10 Typography Design Tips for 2022

Typography makes a big impact on the quality of a brand design. Avoid beginner mistakes and create typography that sets your brand apart.

Typography Design Tips Blog Post Nov21

Are you looking for typography design tips for your website, blog, or other brand designs?

If not, you are overlooking a critical piece of the design puzzle. Typography is an integral part of your brand’s identity. Once you understand how to use it, you will never see fonts the same way again.

Font styles can make the reading experience more enjoyable or distract the reader. A captivating font will make people stop and take notice. But a poor choice will have them looking in another direction.

The primary goal for written text is to communicate with the target audience. Having some guidelines to follow will help you avoid mistakes and keep readers happy.

In this post, I will share ten typography design tips for creating professional brand designs.

1. Start With a Solid Foundation

The fonts you choose will make or break your design. Take your time and determine the mood and tone of your content. For example,

  • Are you going for a casual and friendly tone or formal and sophisticated?
  • Is your audience primarily male or female, or a combination of both?
  • Do you want a traditional, classic feel or contemporary, modern look?

Need ideas? Look at websites, blogs, and publications that your target audience reads. Note the fonts used on these sites.

Keep in mind that the goal is to get it right from the beginning. Changing fonts down the road can be a real pain.

Here’s a handy little tool to help with that.

2. No More Than Two

Combining fonts is a common practice in typography but it can be tricky. There are several aspects to consider when putting fonts together. So, of all the typography design tips I could offer, one of the most useful is to choose one but no more than two fonts. When it comes to typography, too many variations can reduce the design’s impact.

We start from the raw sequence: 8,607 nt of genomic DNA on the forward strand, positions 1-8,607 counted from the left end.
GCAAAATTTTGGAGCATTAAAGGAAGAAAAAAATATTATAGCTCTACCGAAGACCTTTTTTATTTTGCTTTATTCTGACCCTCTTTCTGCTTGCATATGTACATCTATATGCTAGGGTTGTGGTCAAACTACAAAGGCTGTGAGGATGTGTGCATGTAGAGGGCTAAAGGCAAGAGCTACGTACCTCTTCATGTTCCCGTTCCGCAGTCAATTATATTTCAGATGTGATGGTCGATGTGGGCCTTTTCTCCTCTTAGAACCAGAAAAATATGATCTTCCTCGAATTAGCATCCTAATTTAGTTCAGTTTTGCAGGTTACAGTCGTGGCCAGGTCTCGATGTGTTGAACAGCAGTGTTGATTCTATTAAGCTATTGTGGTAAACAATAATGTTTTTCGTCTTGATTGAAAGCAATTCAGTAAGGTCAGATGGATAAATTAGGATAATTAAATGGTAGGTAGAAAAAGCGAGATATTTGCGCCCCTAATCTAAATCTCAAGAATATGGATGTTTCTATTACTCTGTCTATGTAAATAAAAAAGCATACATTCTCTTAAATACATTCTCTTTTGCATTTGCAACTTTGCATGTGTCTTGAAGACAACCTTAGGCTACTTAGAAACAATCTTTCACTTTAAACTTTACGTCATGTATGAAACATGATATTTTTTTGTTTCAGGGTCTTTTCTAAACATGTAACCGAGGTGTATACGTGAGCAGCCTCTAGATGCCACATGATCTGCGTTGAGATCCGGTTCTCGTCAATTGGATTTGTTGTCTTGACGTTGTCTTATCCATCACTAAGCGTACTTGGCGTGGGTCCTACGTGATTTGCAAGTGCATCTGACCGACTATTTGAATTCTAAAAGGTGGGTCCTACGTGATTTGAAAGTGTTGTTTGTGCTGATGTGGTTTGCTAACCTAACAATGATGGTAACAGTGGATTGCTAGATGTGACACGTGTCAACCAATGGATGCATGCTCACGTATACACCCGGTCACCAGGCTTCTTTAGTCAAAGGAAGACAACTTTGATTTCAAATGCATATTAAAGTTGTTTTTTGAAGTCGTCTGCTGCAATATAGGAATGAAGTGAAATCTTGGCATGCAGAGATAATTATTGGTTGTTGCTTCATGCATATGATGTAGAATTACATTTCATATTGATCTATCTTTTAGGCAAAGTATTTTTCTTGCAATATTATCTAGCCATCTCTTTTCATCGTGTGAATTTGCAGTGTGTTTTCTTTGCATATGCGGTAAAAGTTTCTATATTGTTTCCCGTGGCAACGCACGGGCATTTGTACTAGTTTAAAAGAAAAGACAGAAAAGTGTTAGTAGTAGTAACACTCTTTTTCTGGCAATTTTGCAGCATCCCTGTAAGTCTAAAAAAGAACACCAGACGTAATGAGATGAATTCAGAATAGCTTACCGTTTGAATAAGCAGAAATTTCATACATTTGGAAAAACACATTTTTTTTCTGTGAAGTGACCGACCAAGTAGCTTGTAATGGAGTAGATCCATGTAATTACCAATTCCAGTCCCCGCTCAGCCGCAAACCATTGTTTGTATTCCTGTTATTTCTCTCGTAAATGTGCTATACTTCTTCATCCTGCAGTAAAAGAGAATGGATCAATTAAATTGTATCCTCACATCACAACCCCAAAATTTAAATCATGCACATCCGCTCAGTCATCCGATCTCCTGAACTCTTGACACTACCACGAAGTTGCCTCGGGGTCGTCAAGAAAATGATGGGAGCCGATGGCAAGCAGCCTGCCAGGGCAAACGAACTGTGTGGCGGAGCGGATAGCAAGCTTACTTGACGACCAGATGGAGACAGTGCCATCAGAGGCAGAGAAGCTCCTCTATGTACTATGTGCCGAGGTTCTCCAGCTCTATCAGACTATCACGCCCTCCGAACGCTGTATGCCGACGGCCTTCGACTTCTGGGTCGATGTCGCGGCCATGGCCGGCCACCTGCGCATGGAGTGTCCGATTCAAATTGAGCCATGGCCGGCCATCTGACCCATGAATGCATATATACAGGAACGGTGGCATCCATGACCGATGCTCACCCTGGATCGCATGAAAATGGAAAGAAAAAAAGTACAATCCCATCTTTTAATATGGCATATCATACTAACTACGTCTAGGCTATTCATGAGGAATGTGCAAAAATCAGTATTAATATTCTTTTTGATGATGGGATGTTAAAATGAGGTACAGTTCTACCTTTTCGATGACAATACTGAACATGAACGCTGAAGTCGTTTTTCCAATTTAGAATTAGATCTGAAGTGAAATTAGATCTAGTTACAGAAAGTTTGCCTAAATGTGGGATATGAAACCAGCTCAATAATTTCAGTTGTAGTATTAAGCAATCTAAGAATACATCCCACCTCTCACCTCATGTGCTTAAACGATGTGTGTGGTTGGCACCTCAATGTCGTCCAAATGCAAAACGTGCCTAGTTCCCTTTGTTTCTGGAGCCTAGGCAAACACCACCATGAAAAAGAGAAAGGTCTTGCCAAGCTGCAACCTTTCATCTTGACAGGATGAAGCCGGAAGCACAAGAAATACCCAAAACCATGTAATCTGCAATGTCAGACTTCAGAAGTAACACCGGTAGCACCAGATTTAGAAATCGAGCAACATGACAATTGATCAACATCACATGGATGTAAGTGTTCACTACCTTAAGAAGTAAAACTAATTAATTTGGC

If you decide to use two fonts, pick one font for headlines and another for body text. You can use a bold or italicized version of one of these for calls-to-action or other lines that you want to stand out.

This website is will help you combine fonts.

One of our typography design tips is to use no more than two fonts.
An example of typography that combines two fonts.

3. Less Is More

White space is a design term that refers to the blank page space around your text. Many poorly designed websites have too much text. This makes for a poor reading experience. Just landing on a site like that will have you clicking the BACK button in a heartbeat.

For the greatest impact, keep your text content to a minimum. Avoid using too many words or images. “Busy” web pages overload the senses.

White space creates a border around each area of your website or print material. It helps readers make a smooth transition from one section to the next. Make sure to give each section of text room to breathe.

4. Not Too Big, Not Too Small

Fonts should be easy to read, especially in digital design. The ideal size for body text is 16px (pixels) and some sites use even larger text for body copy. Headlines can be 32-px or 48-px, depending on the font you choose and its location.

Some standard font uses and sizes for each:

Body text: 16px or 18px (16px works well for mobile, 12pt is fine for print)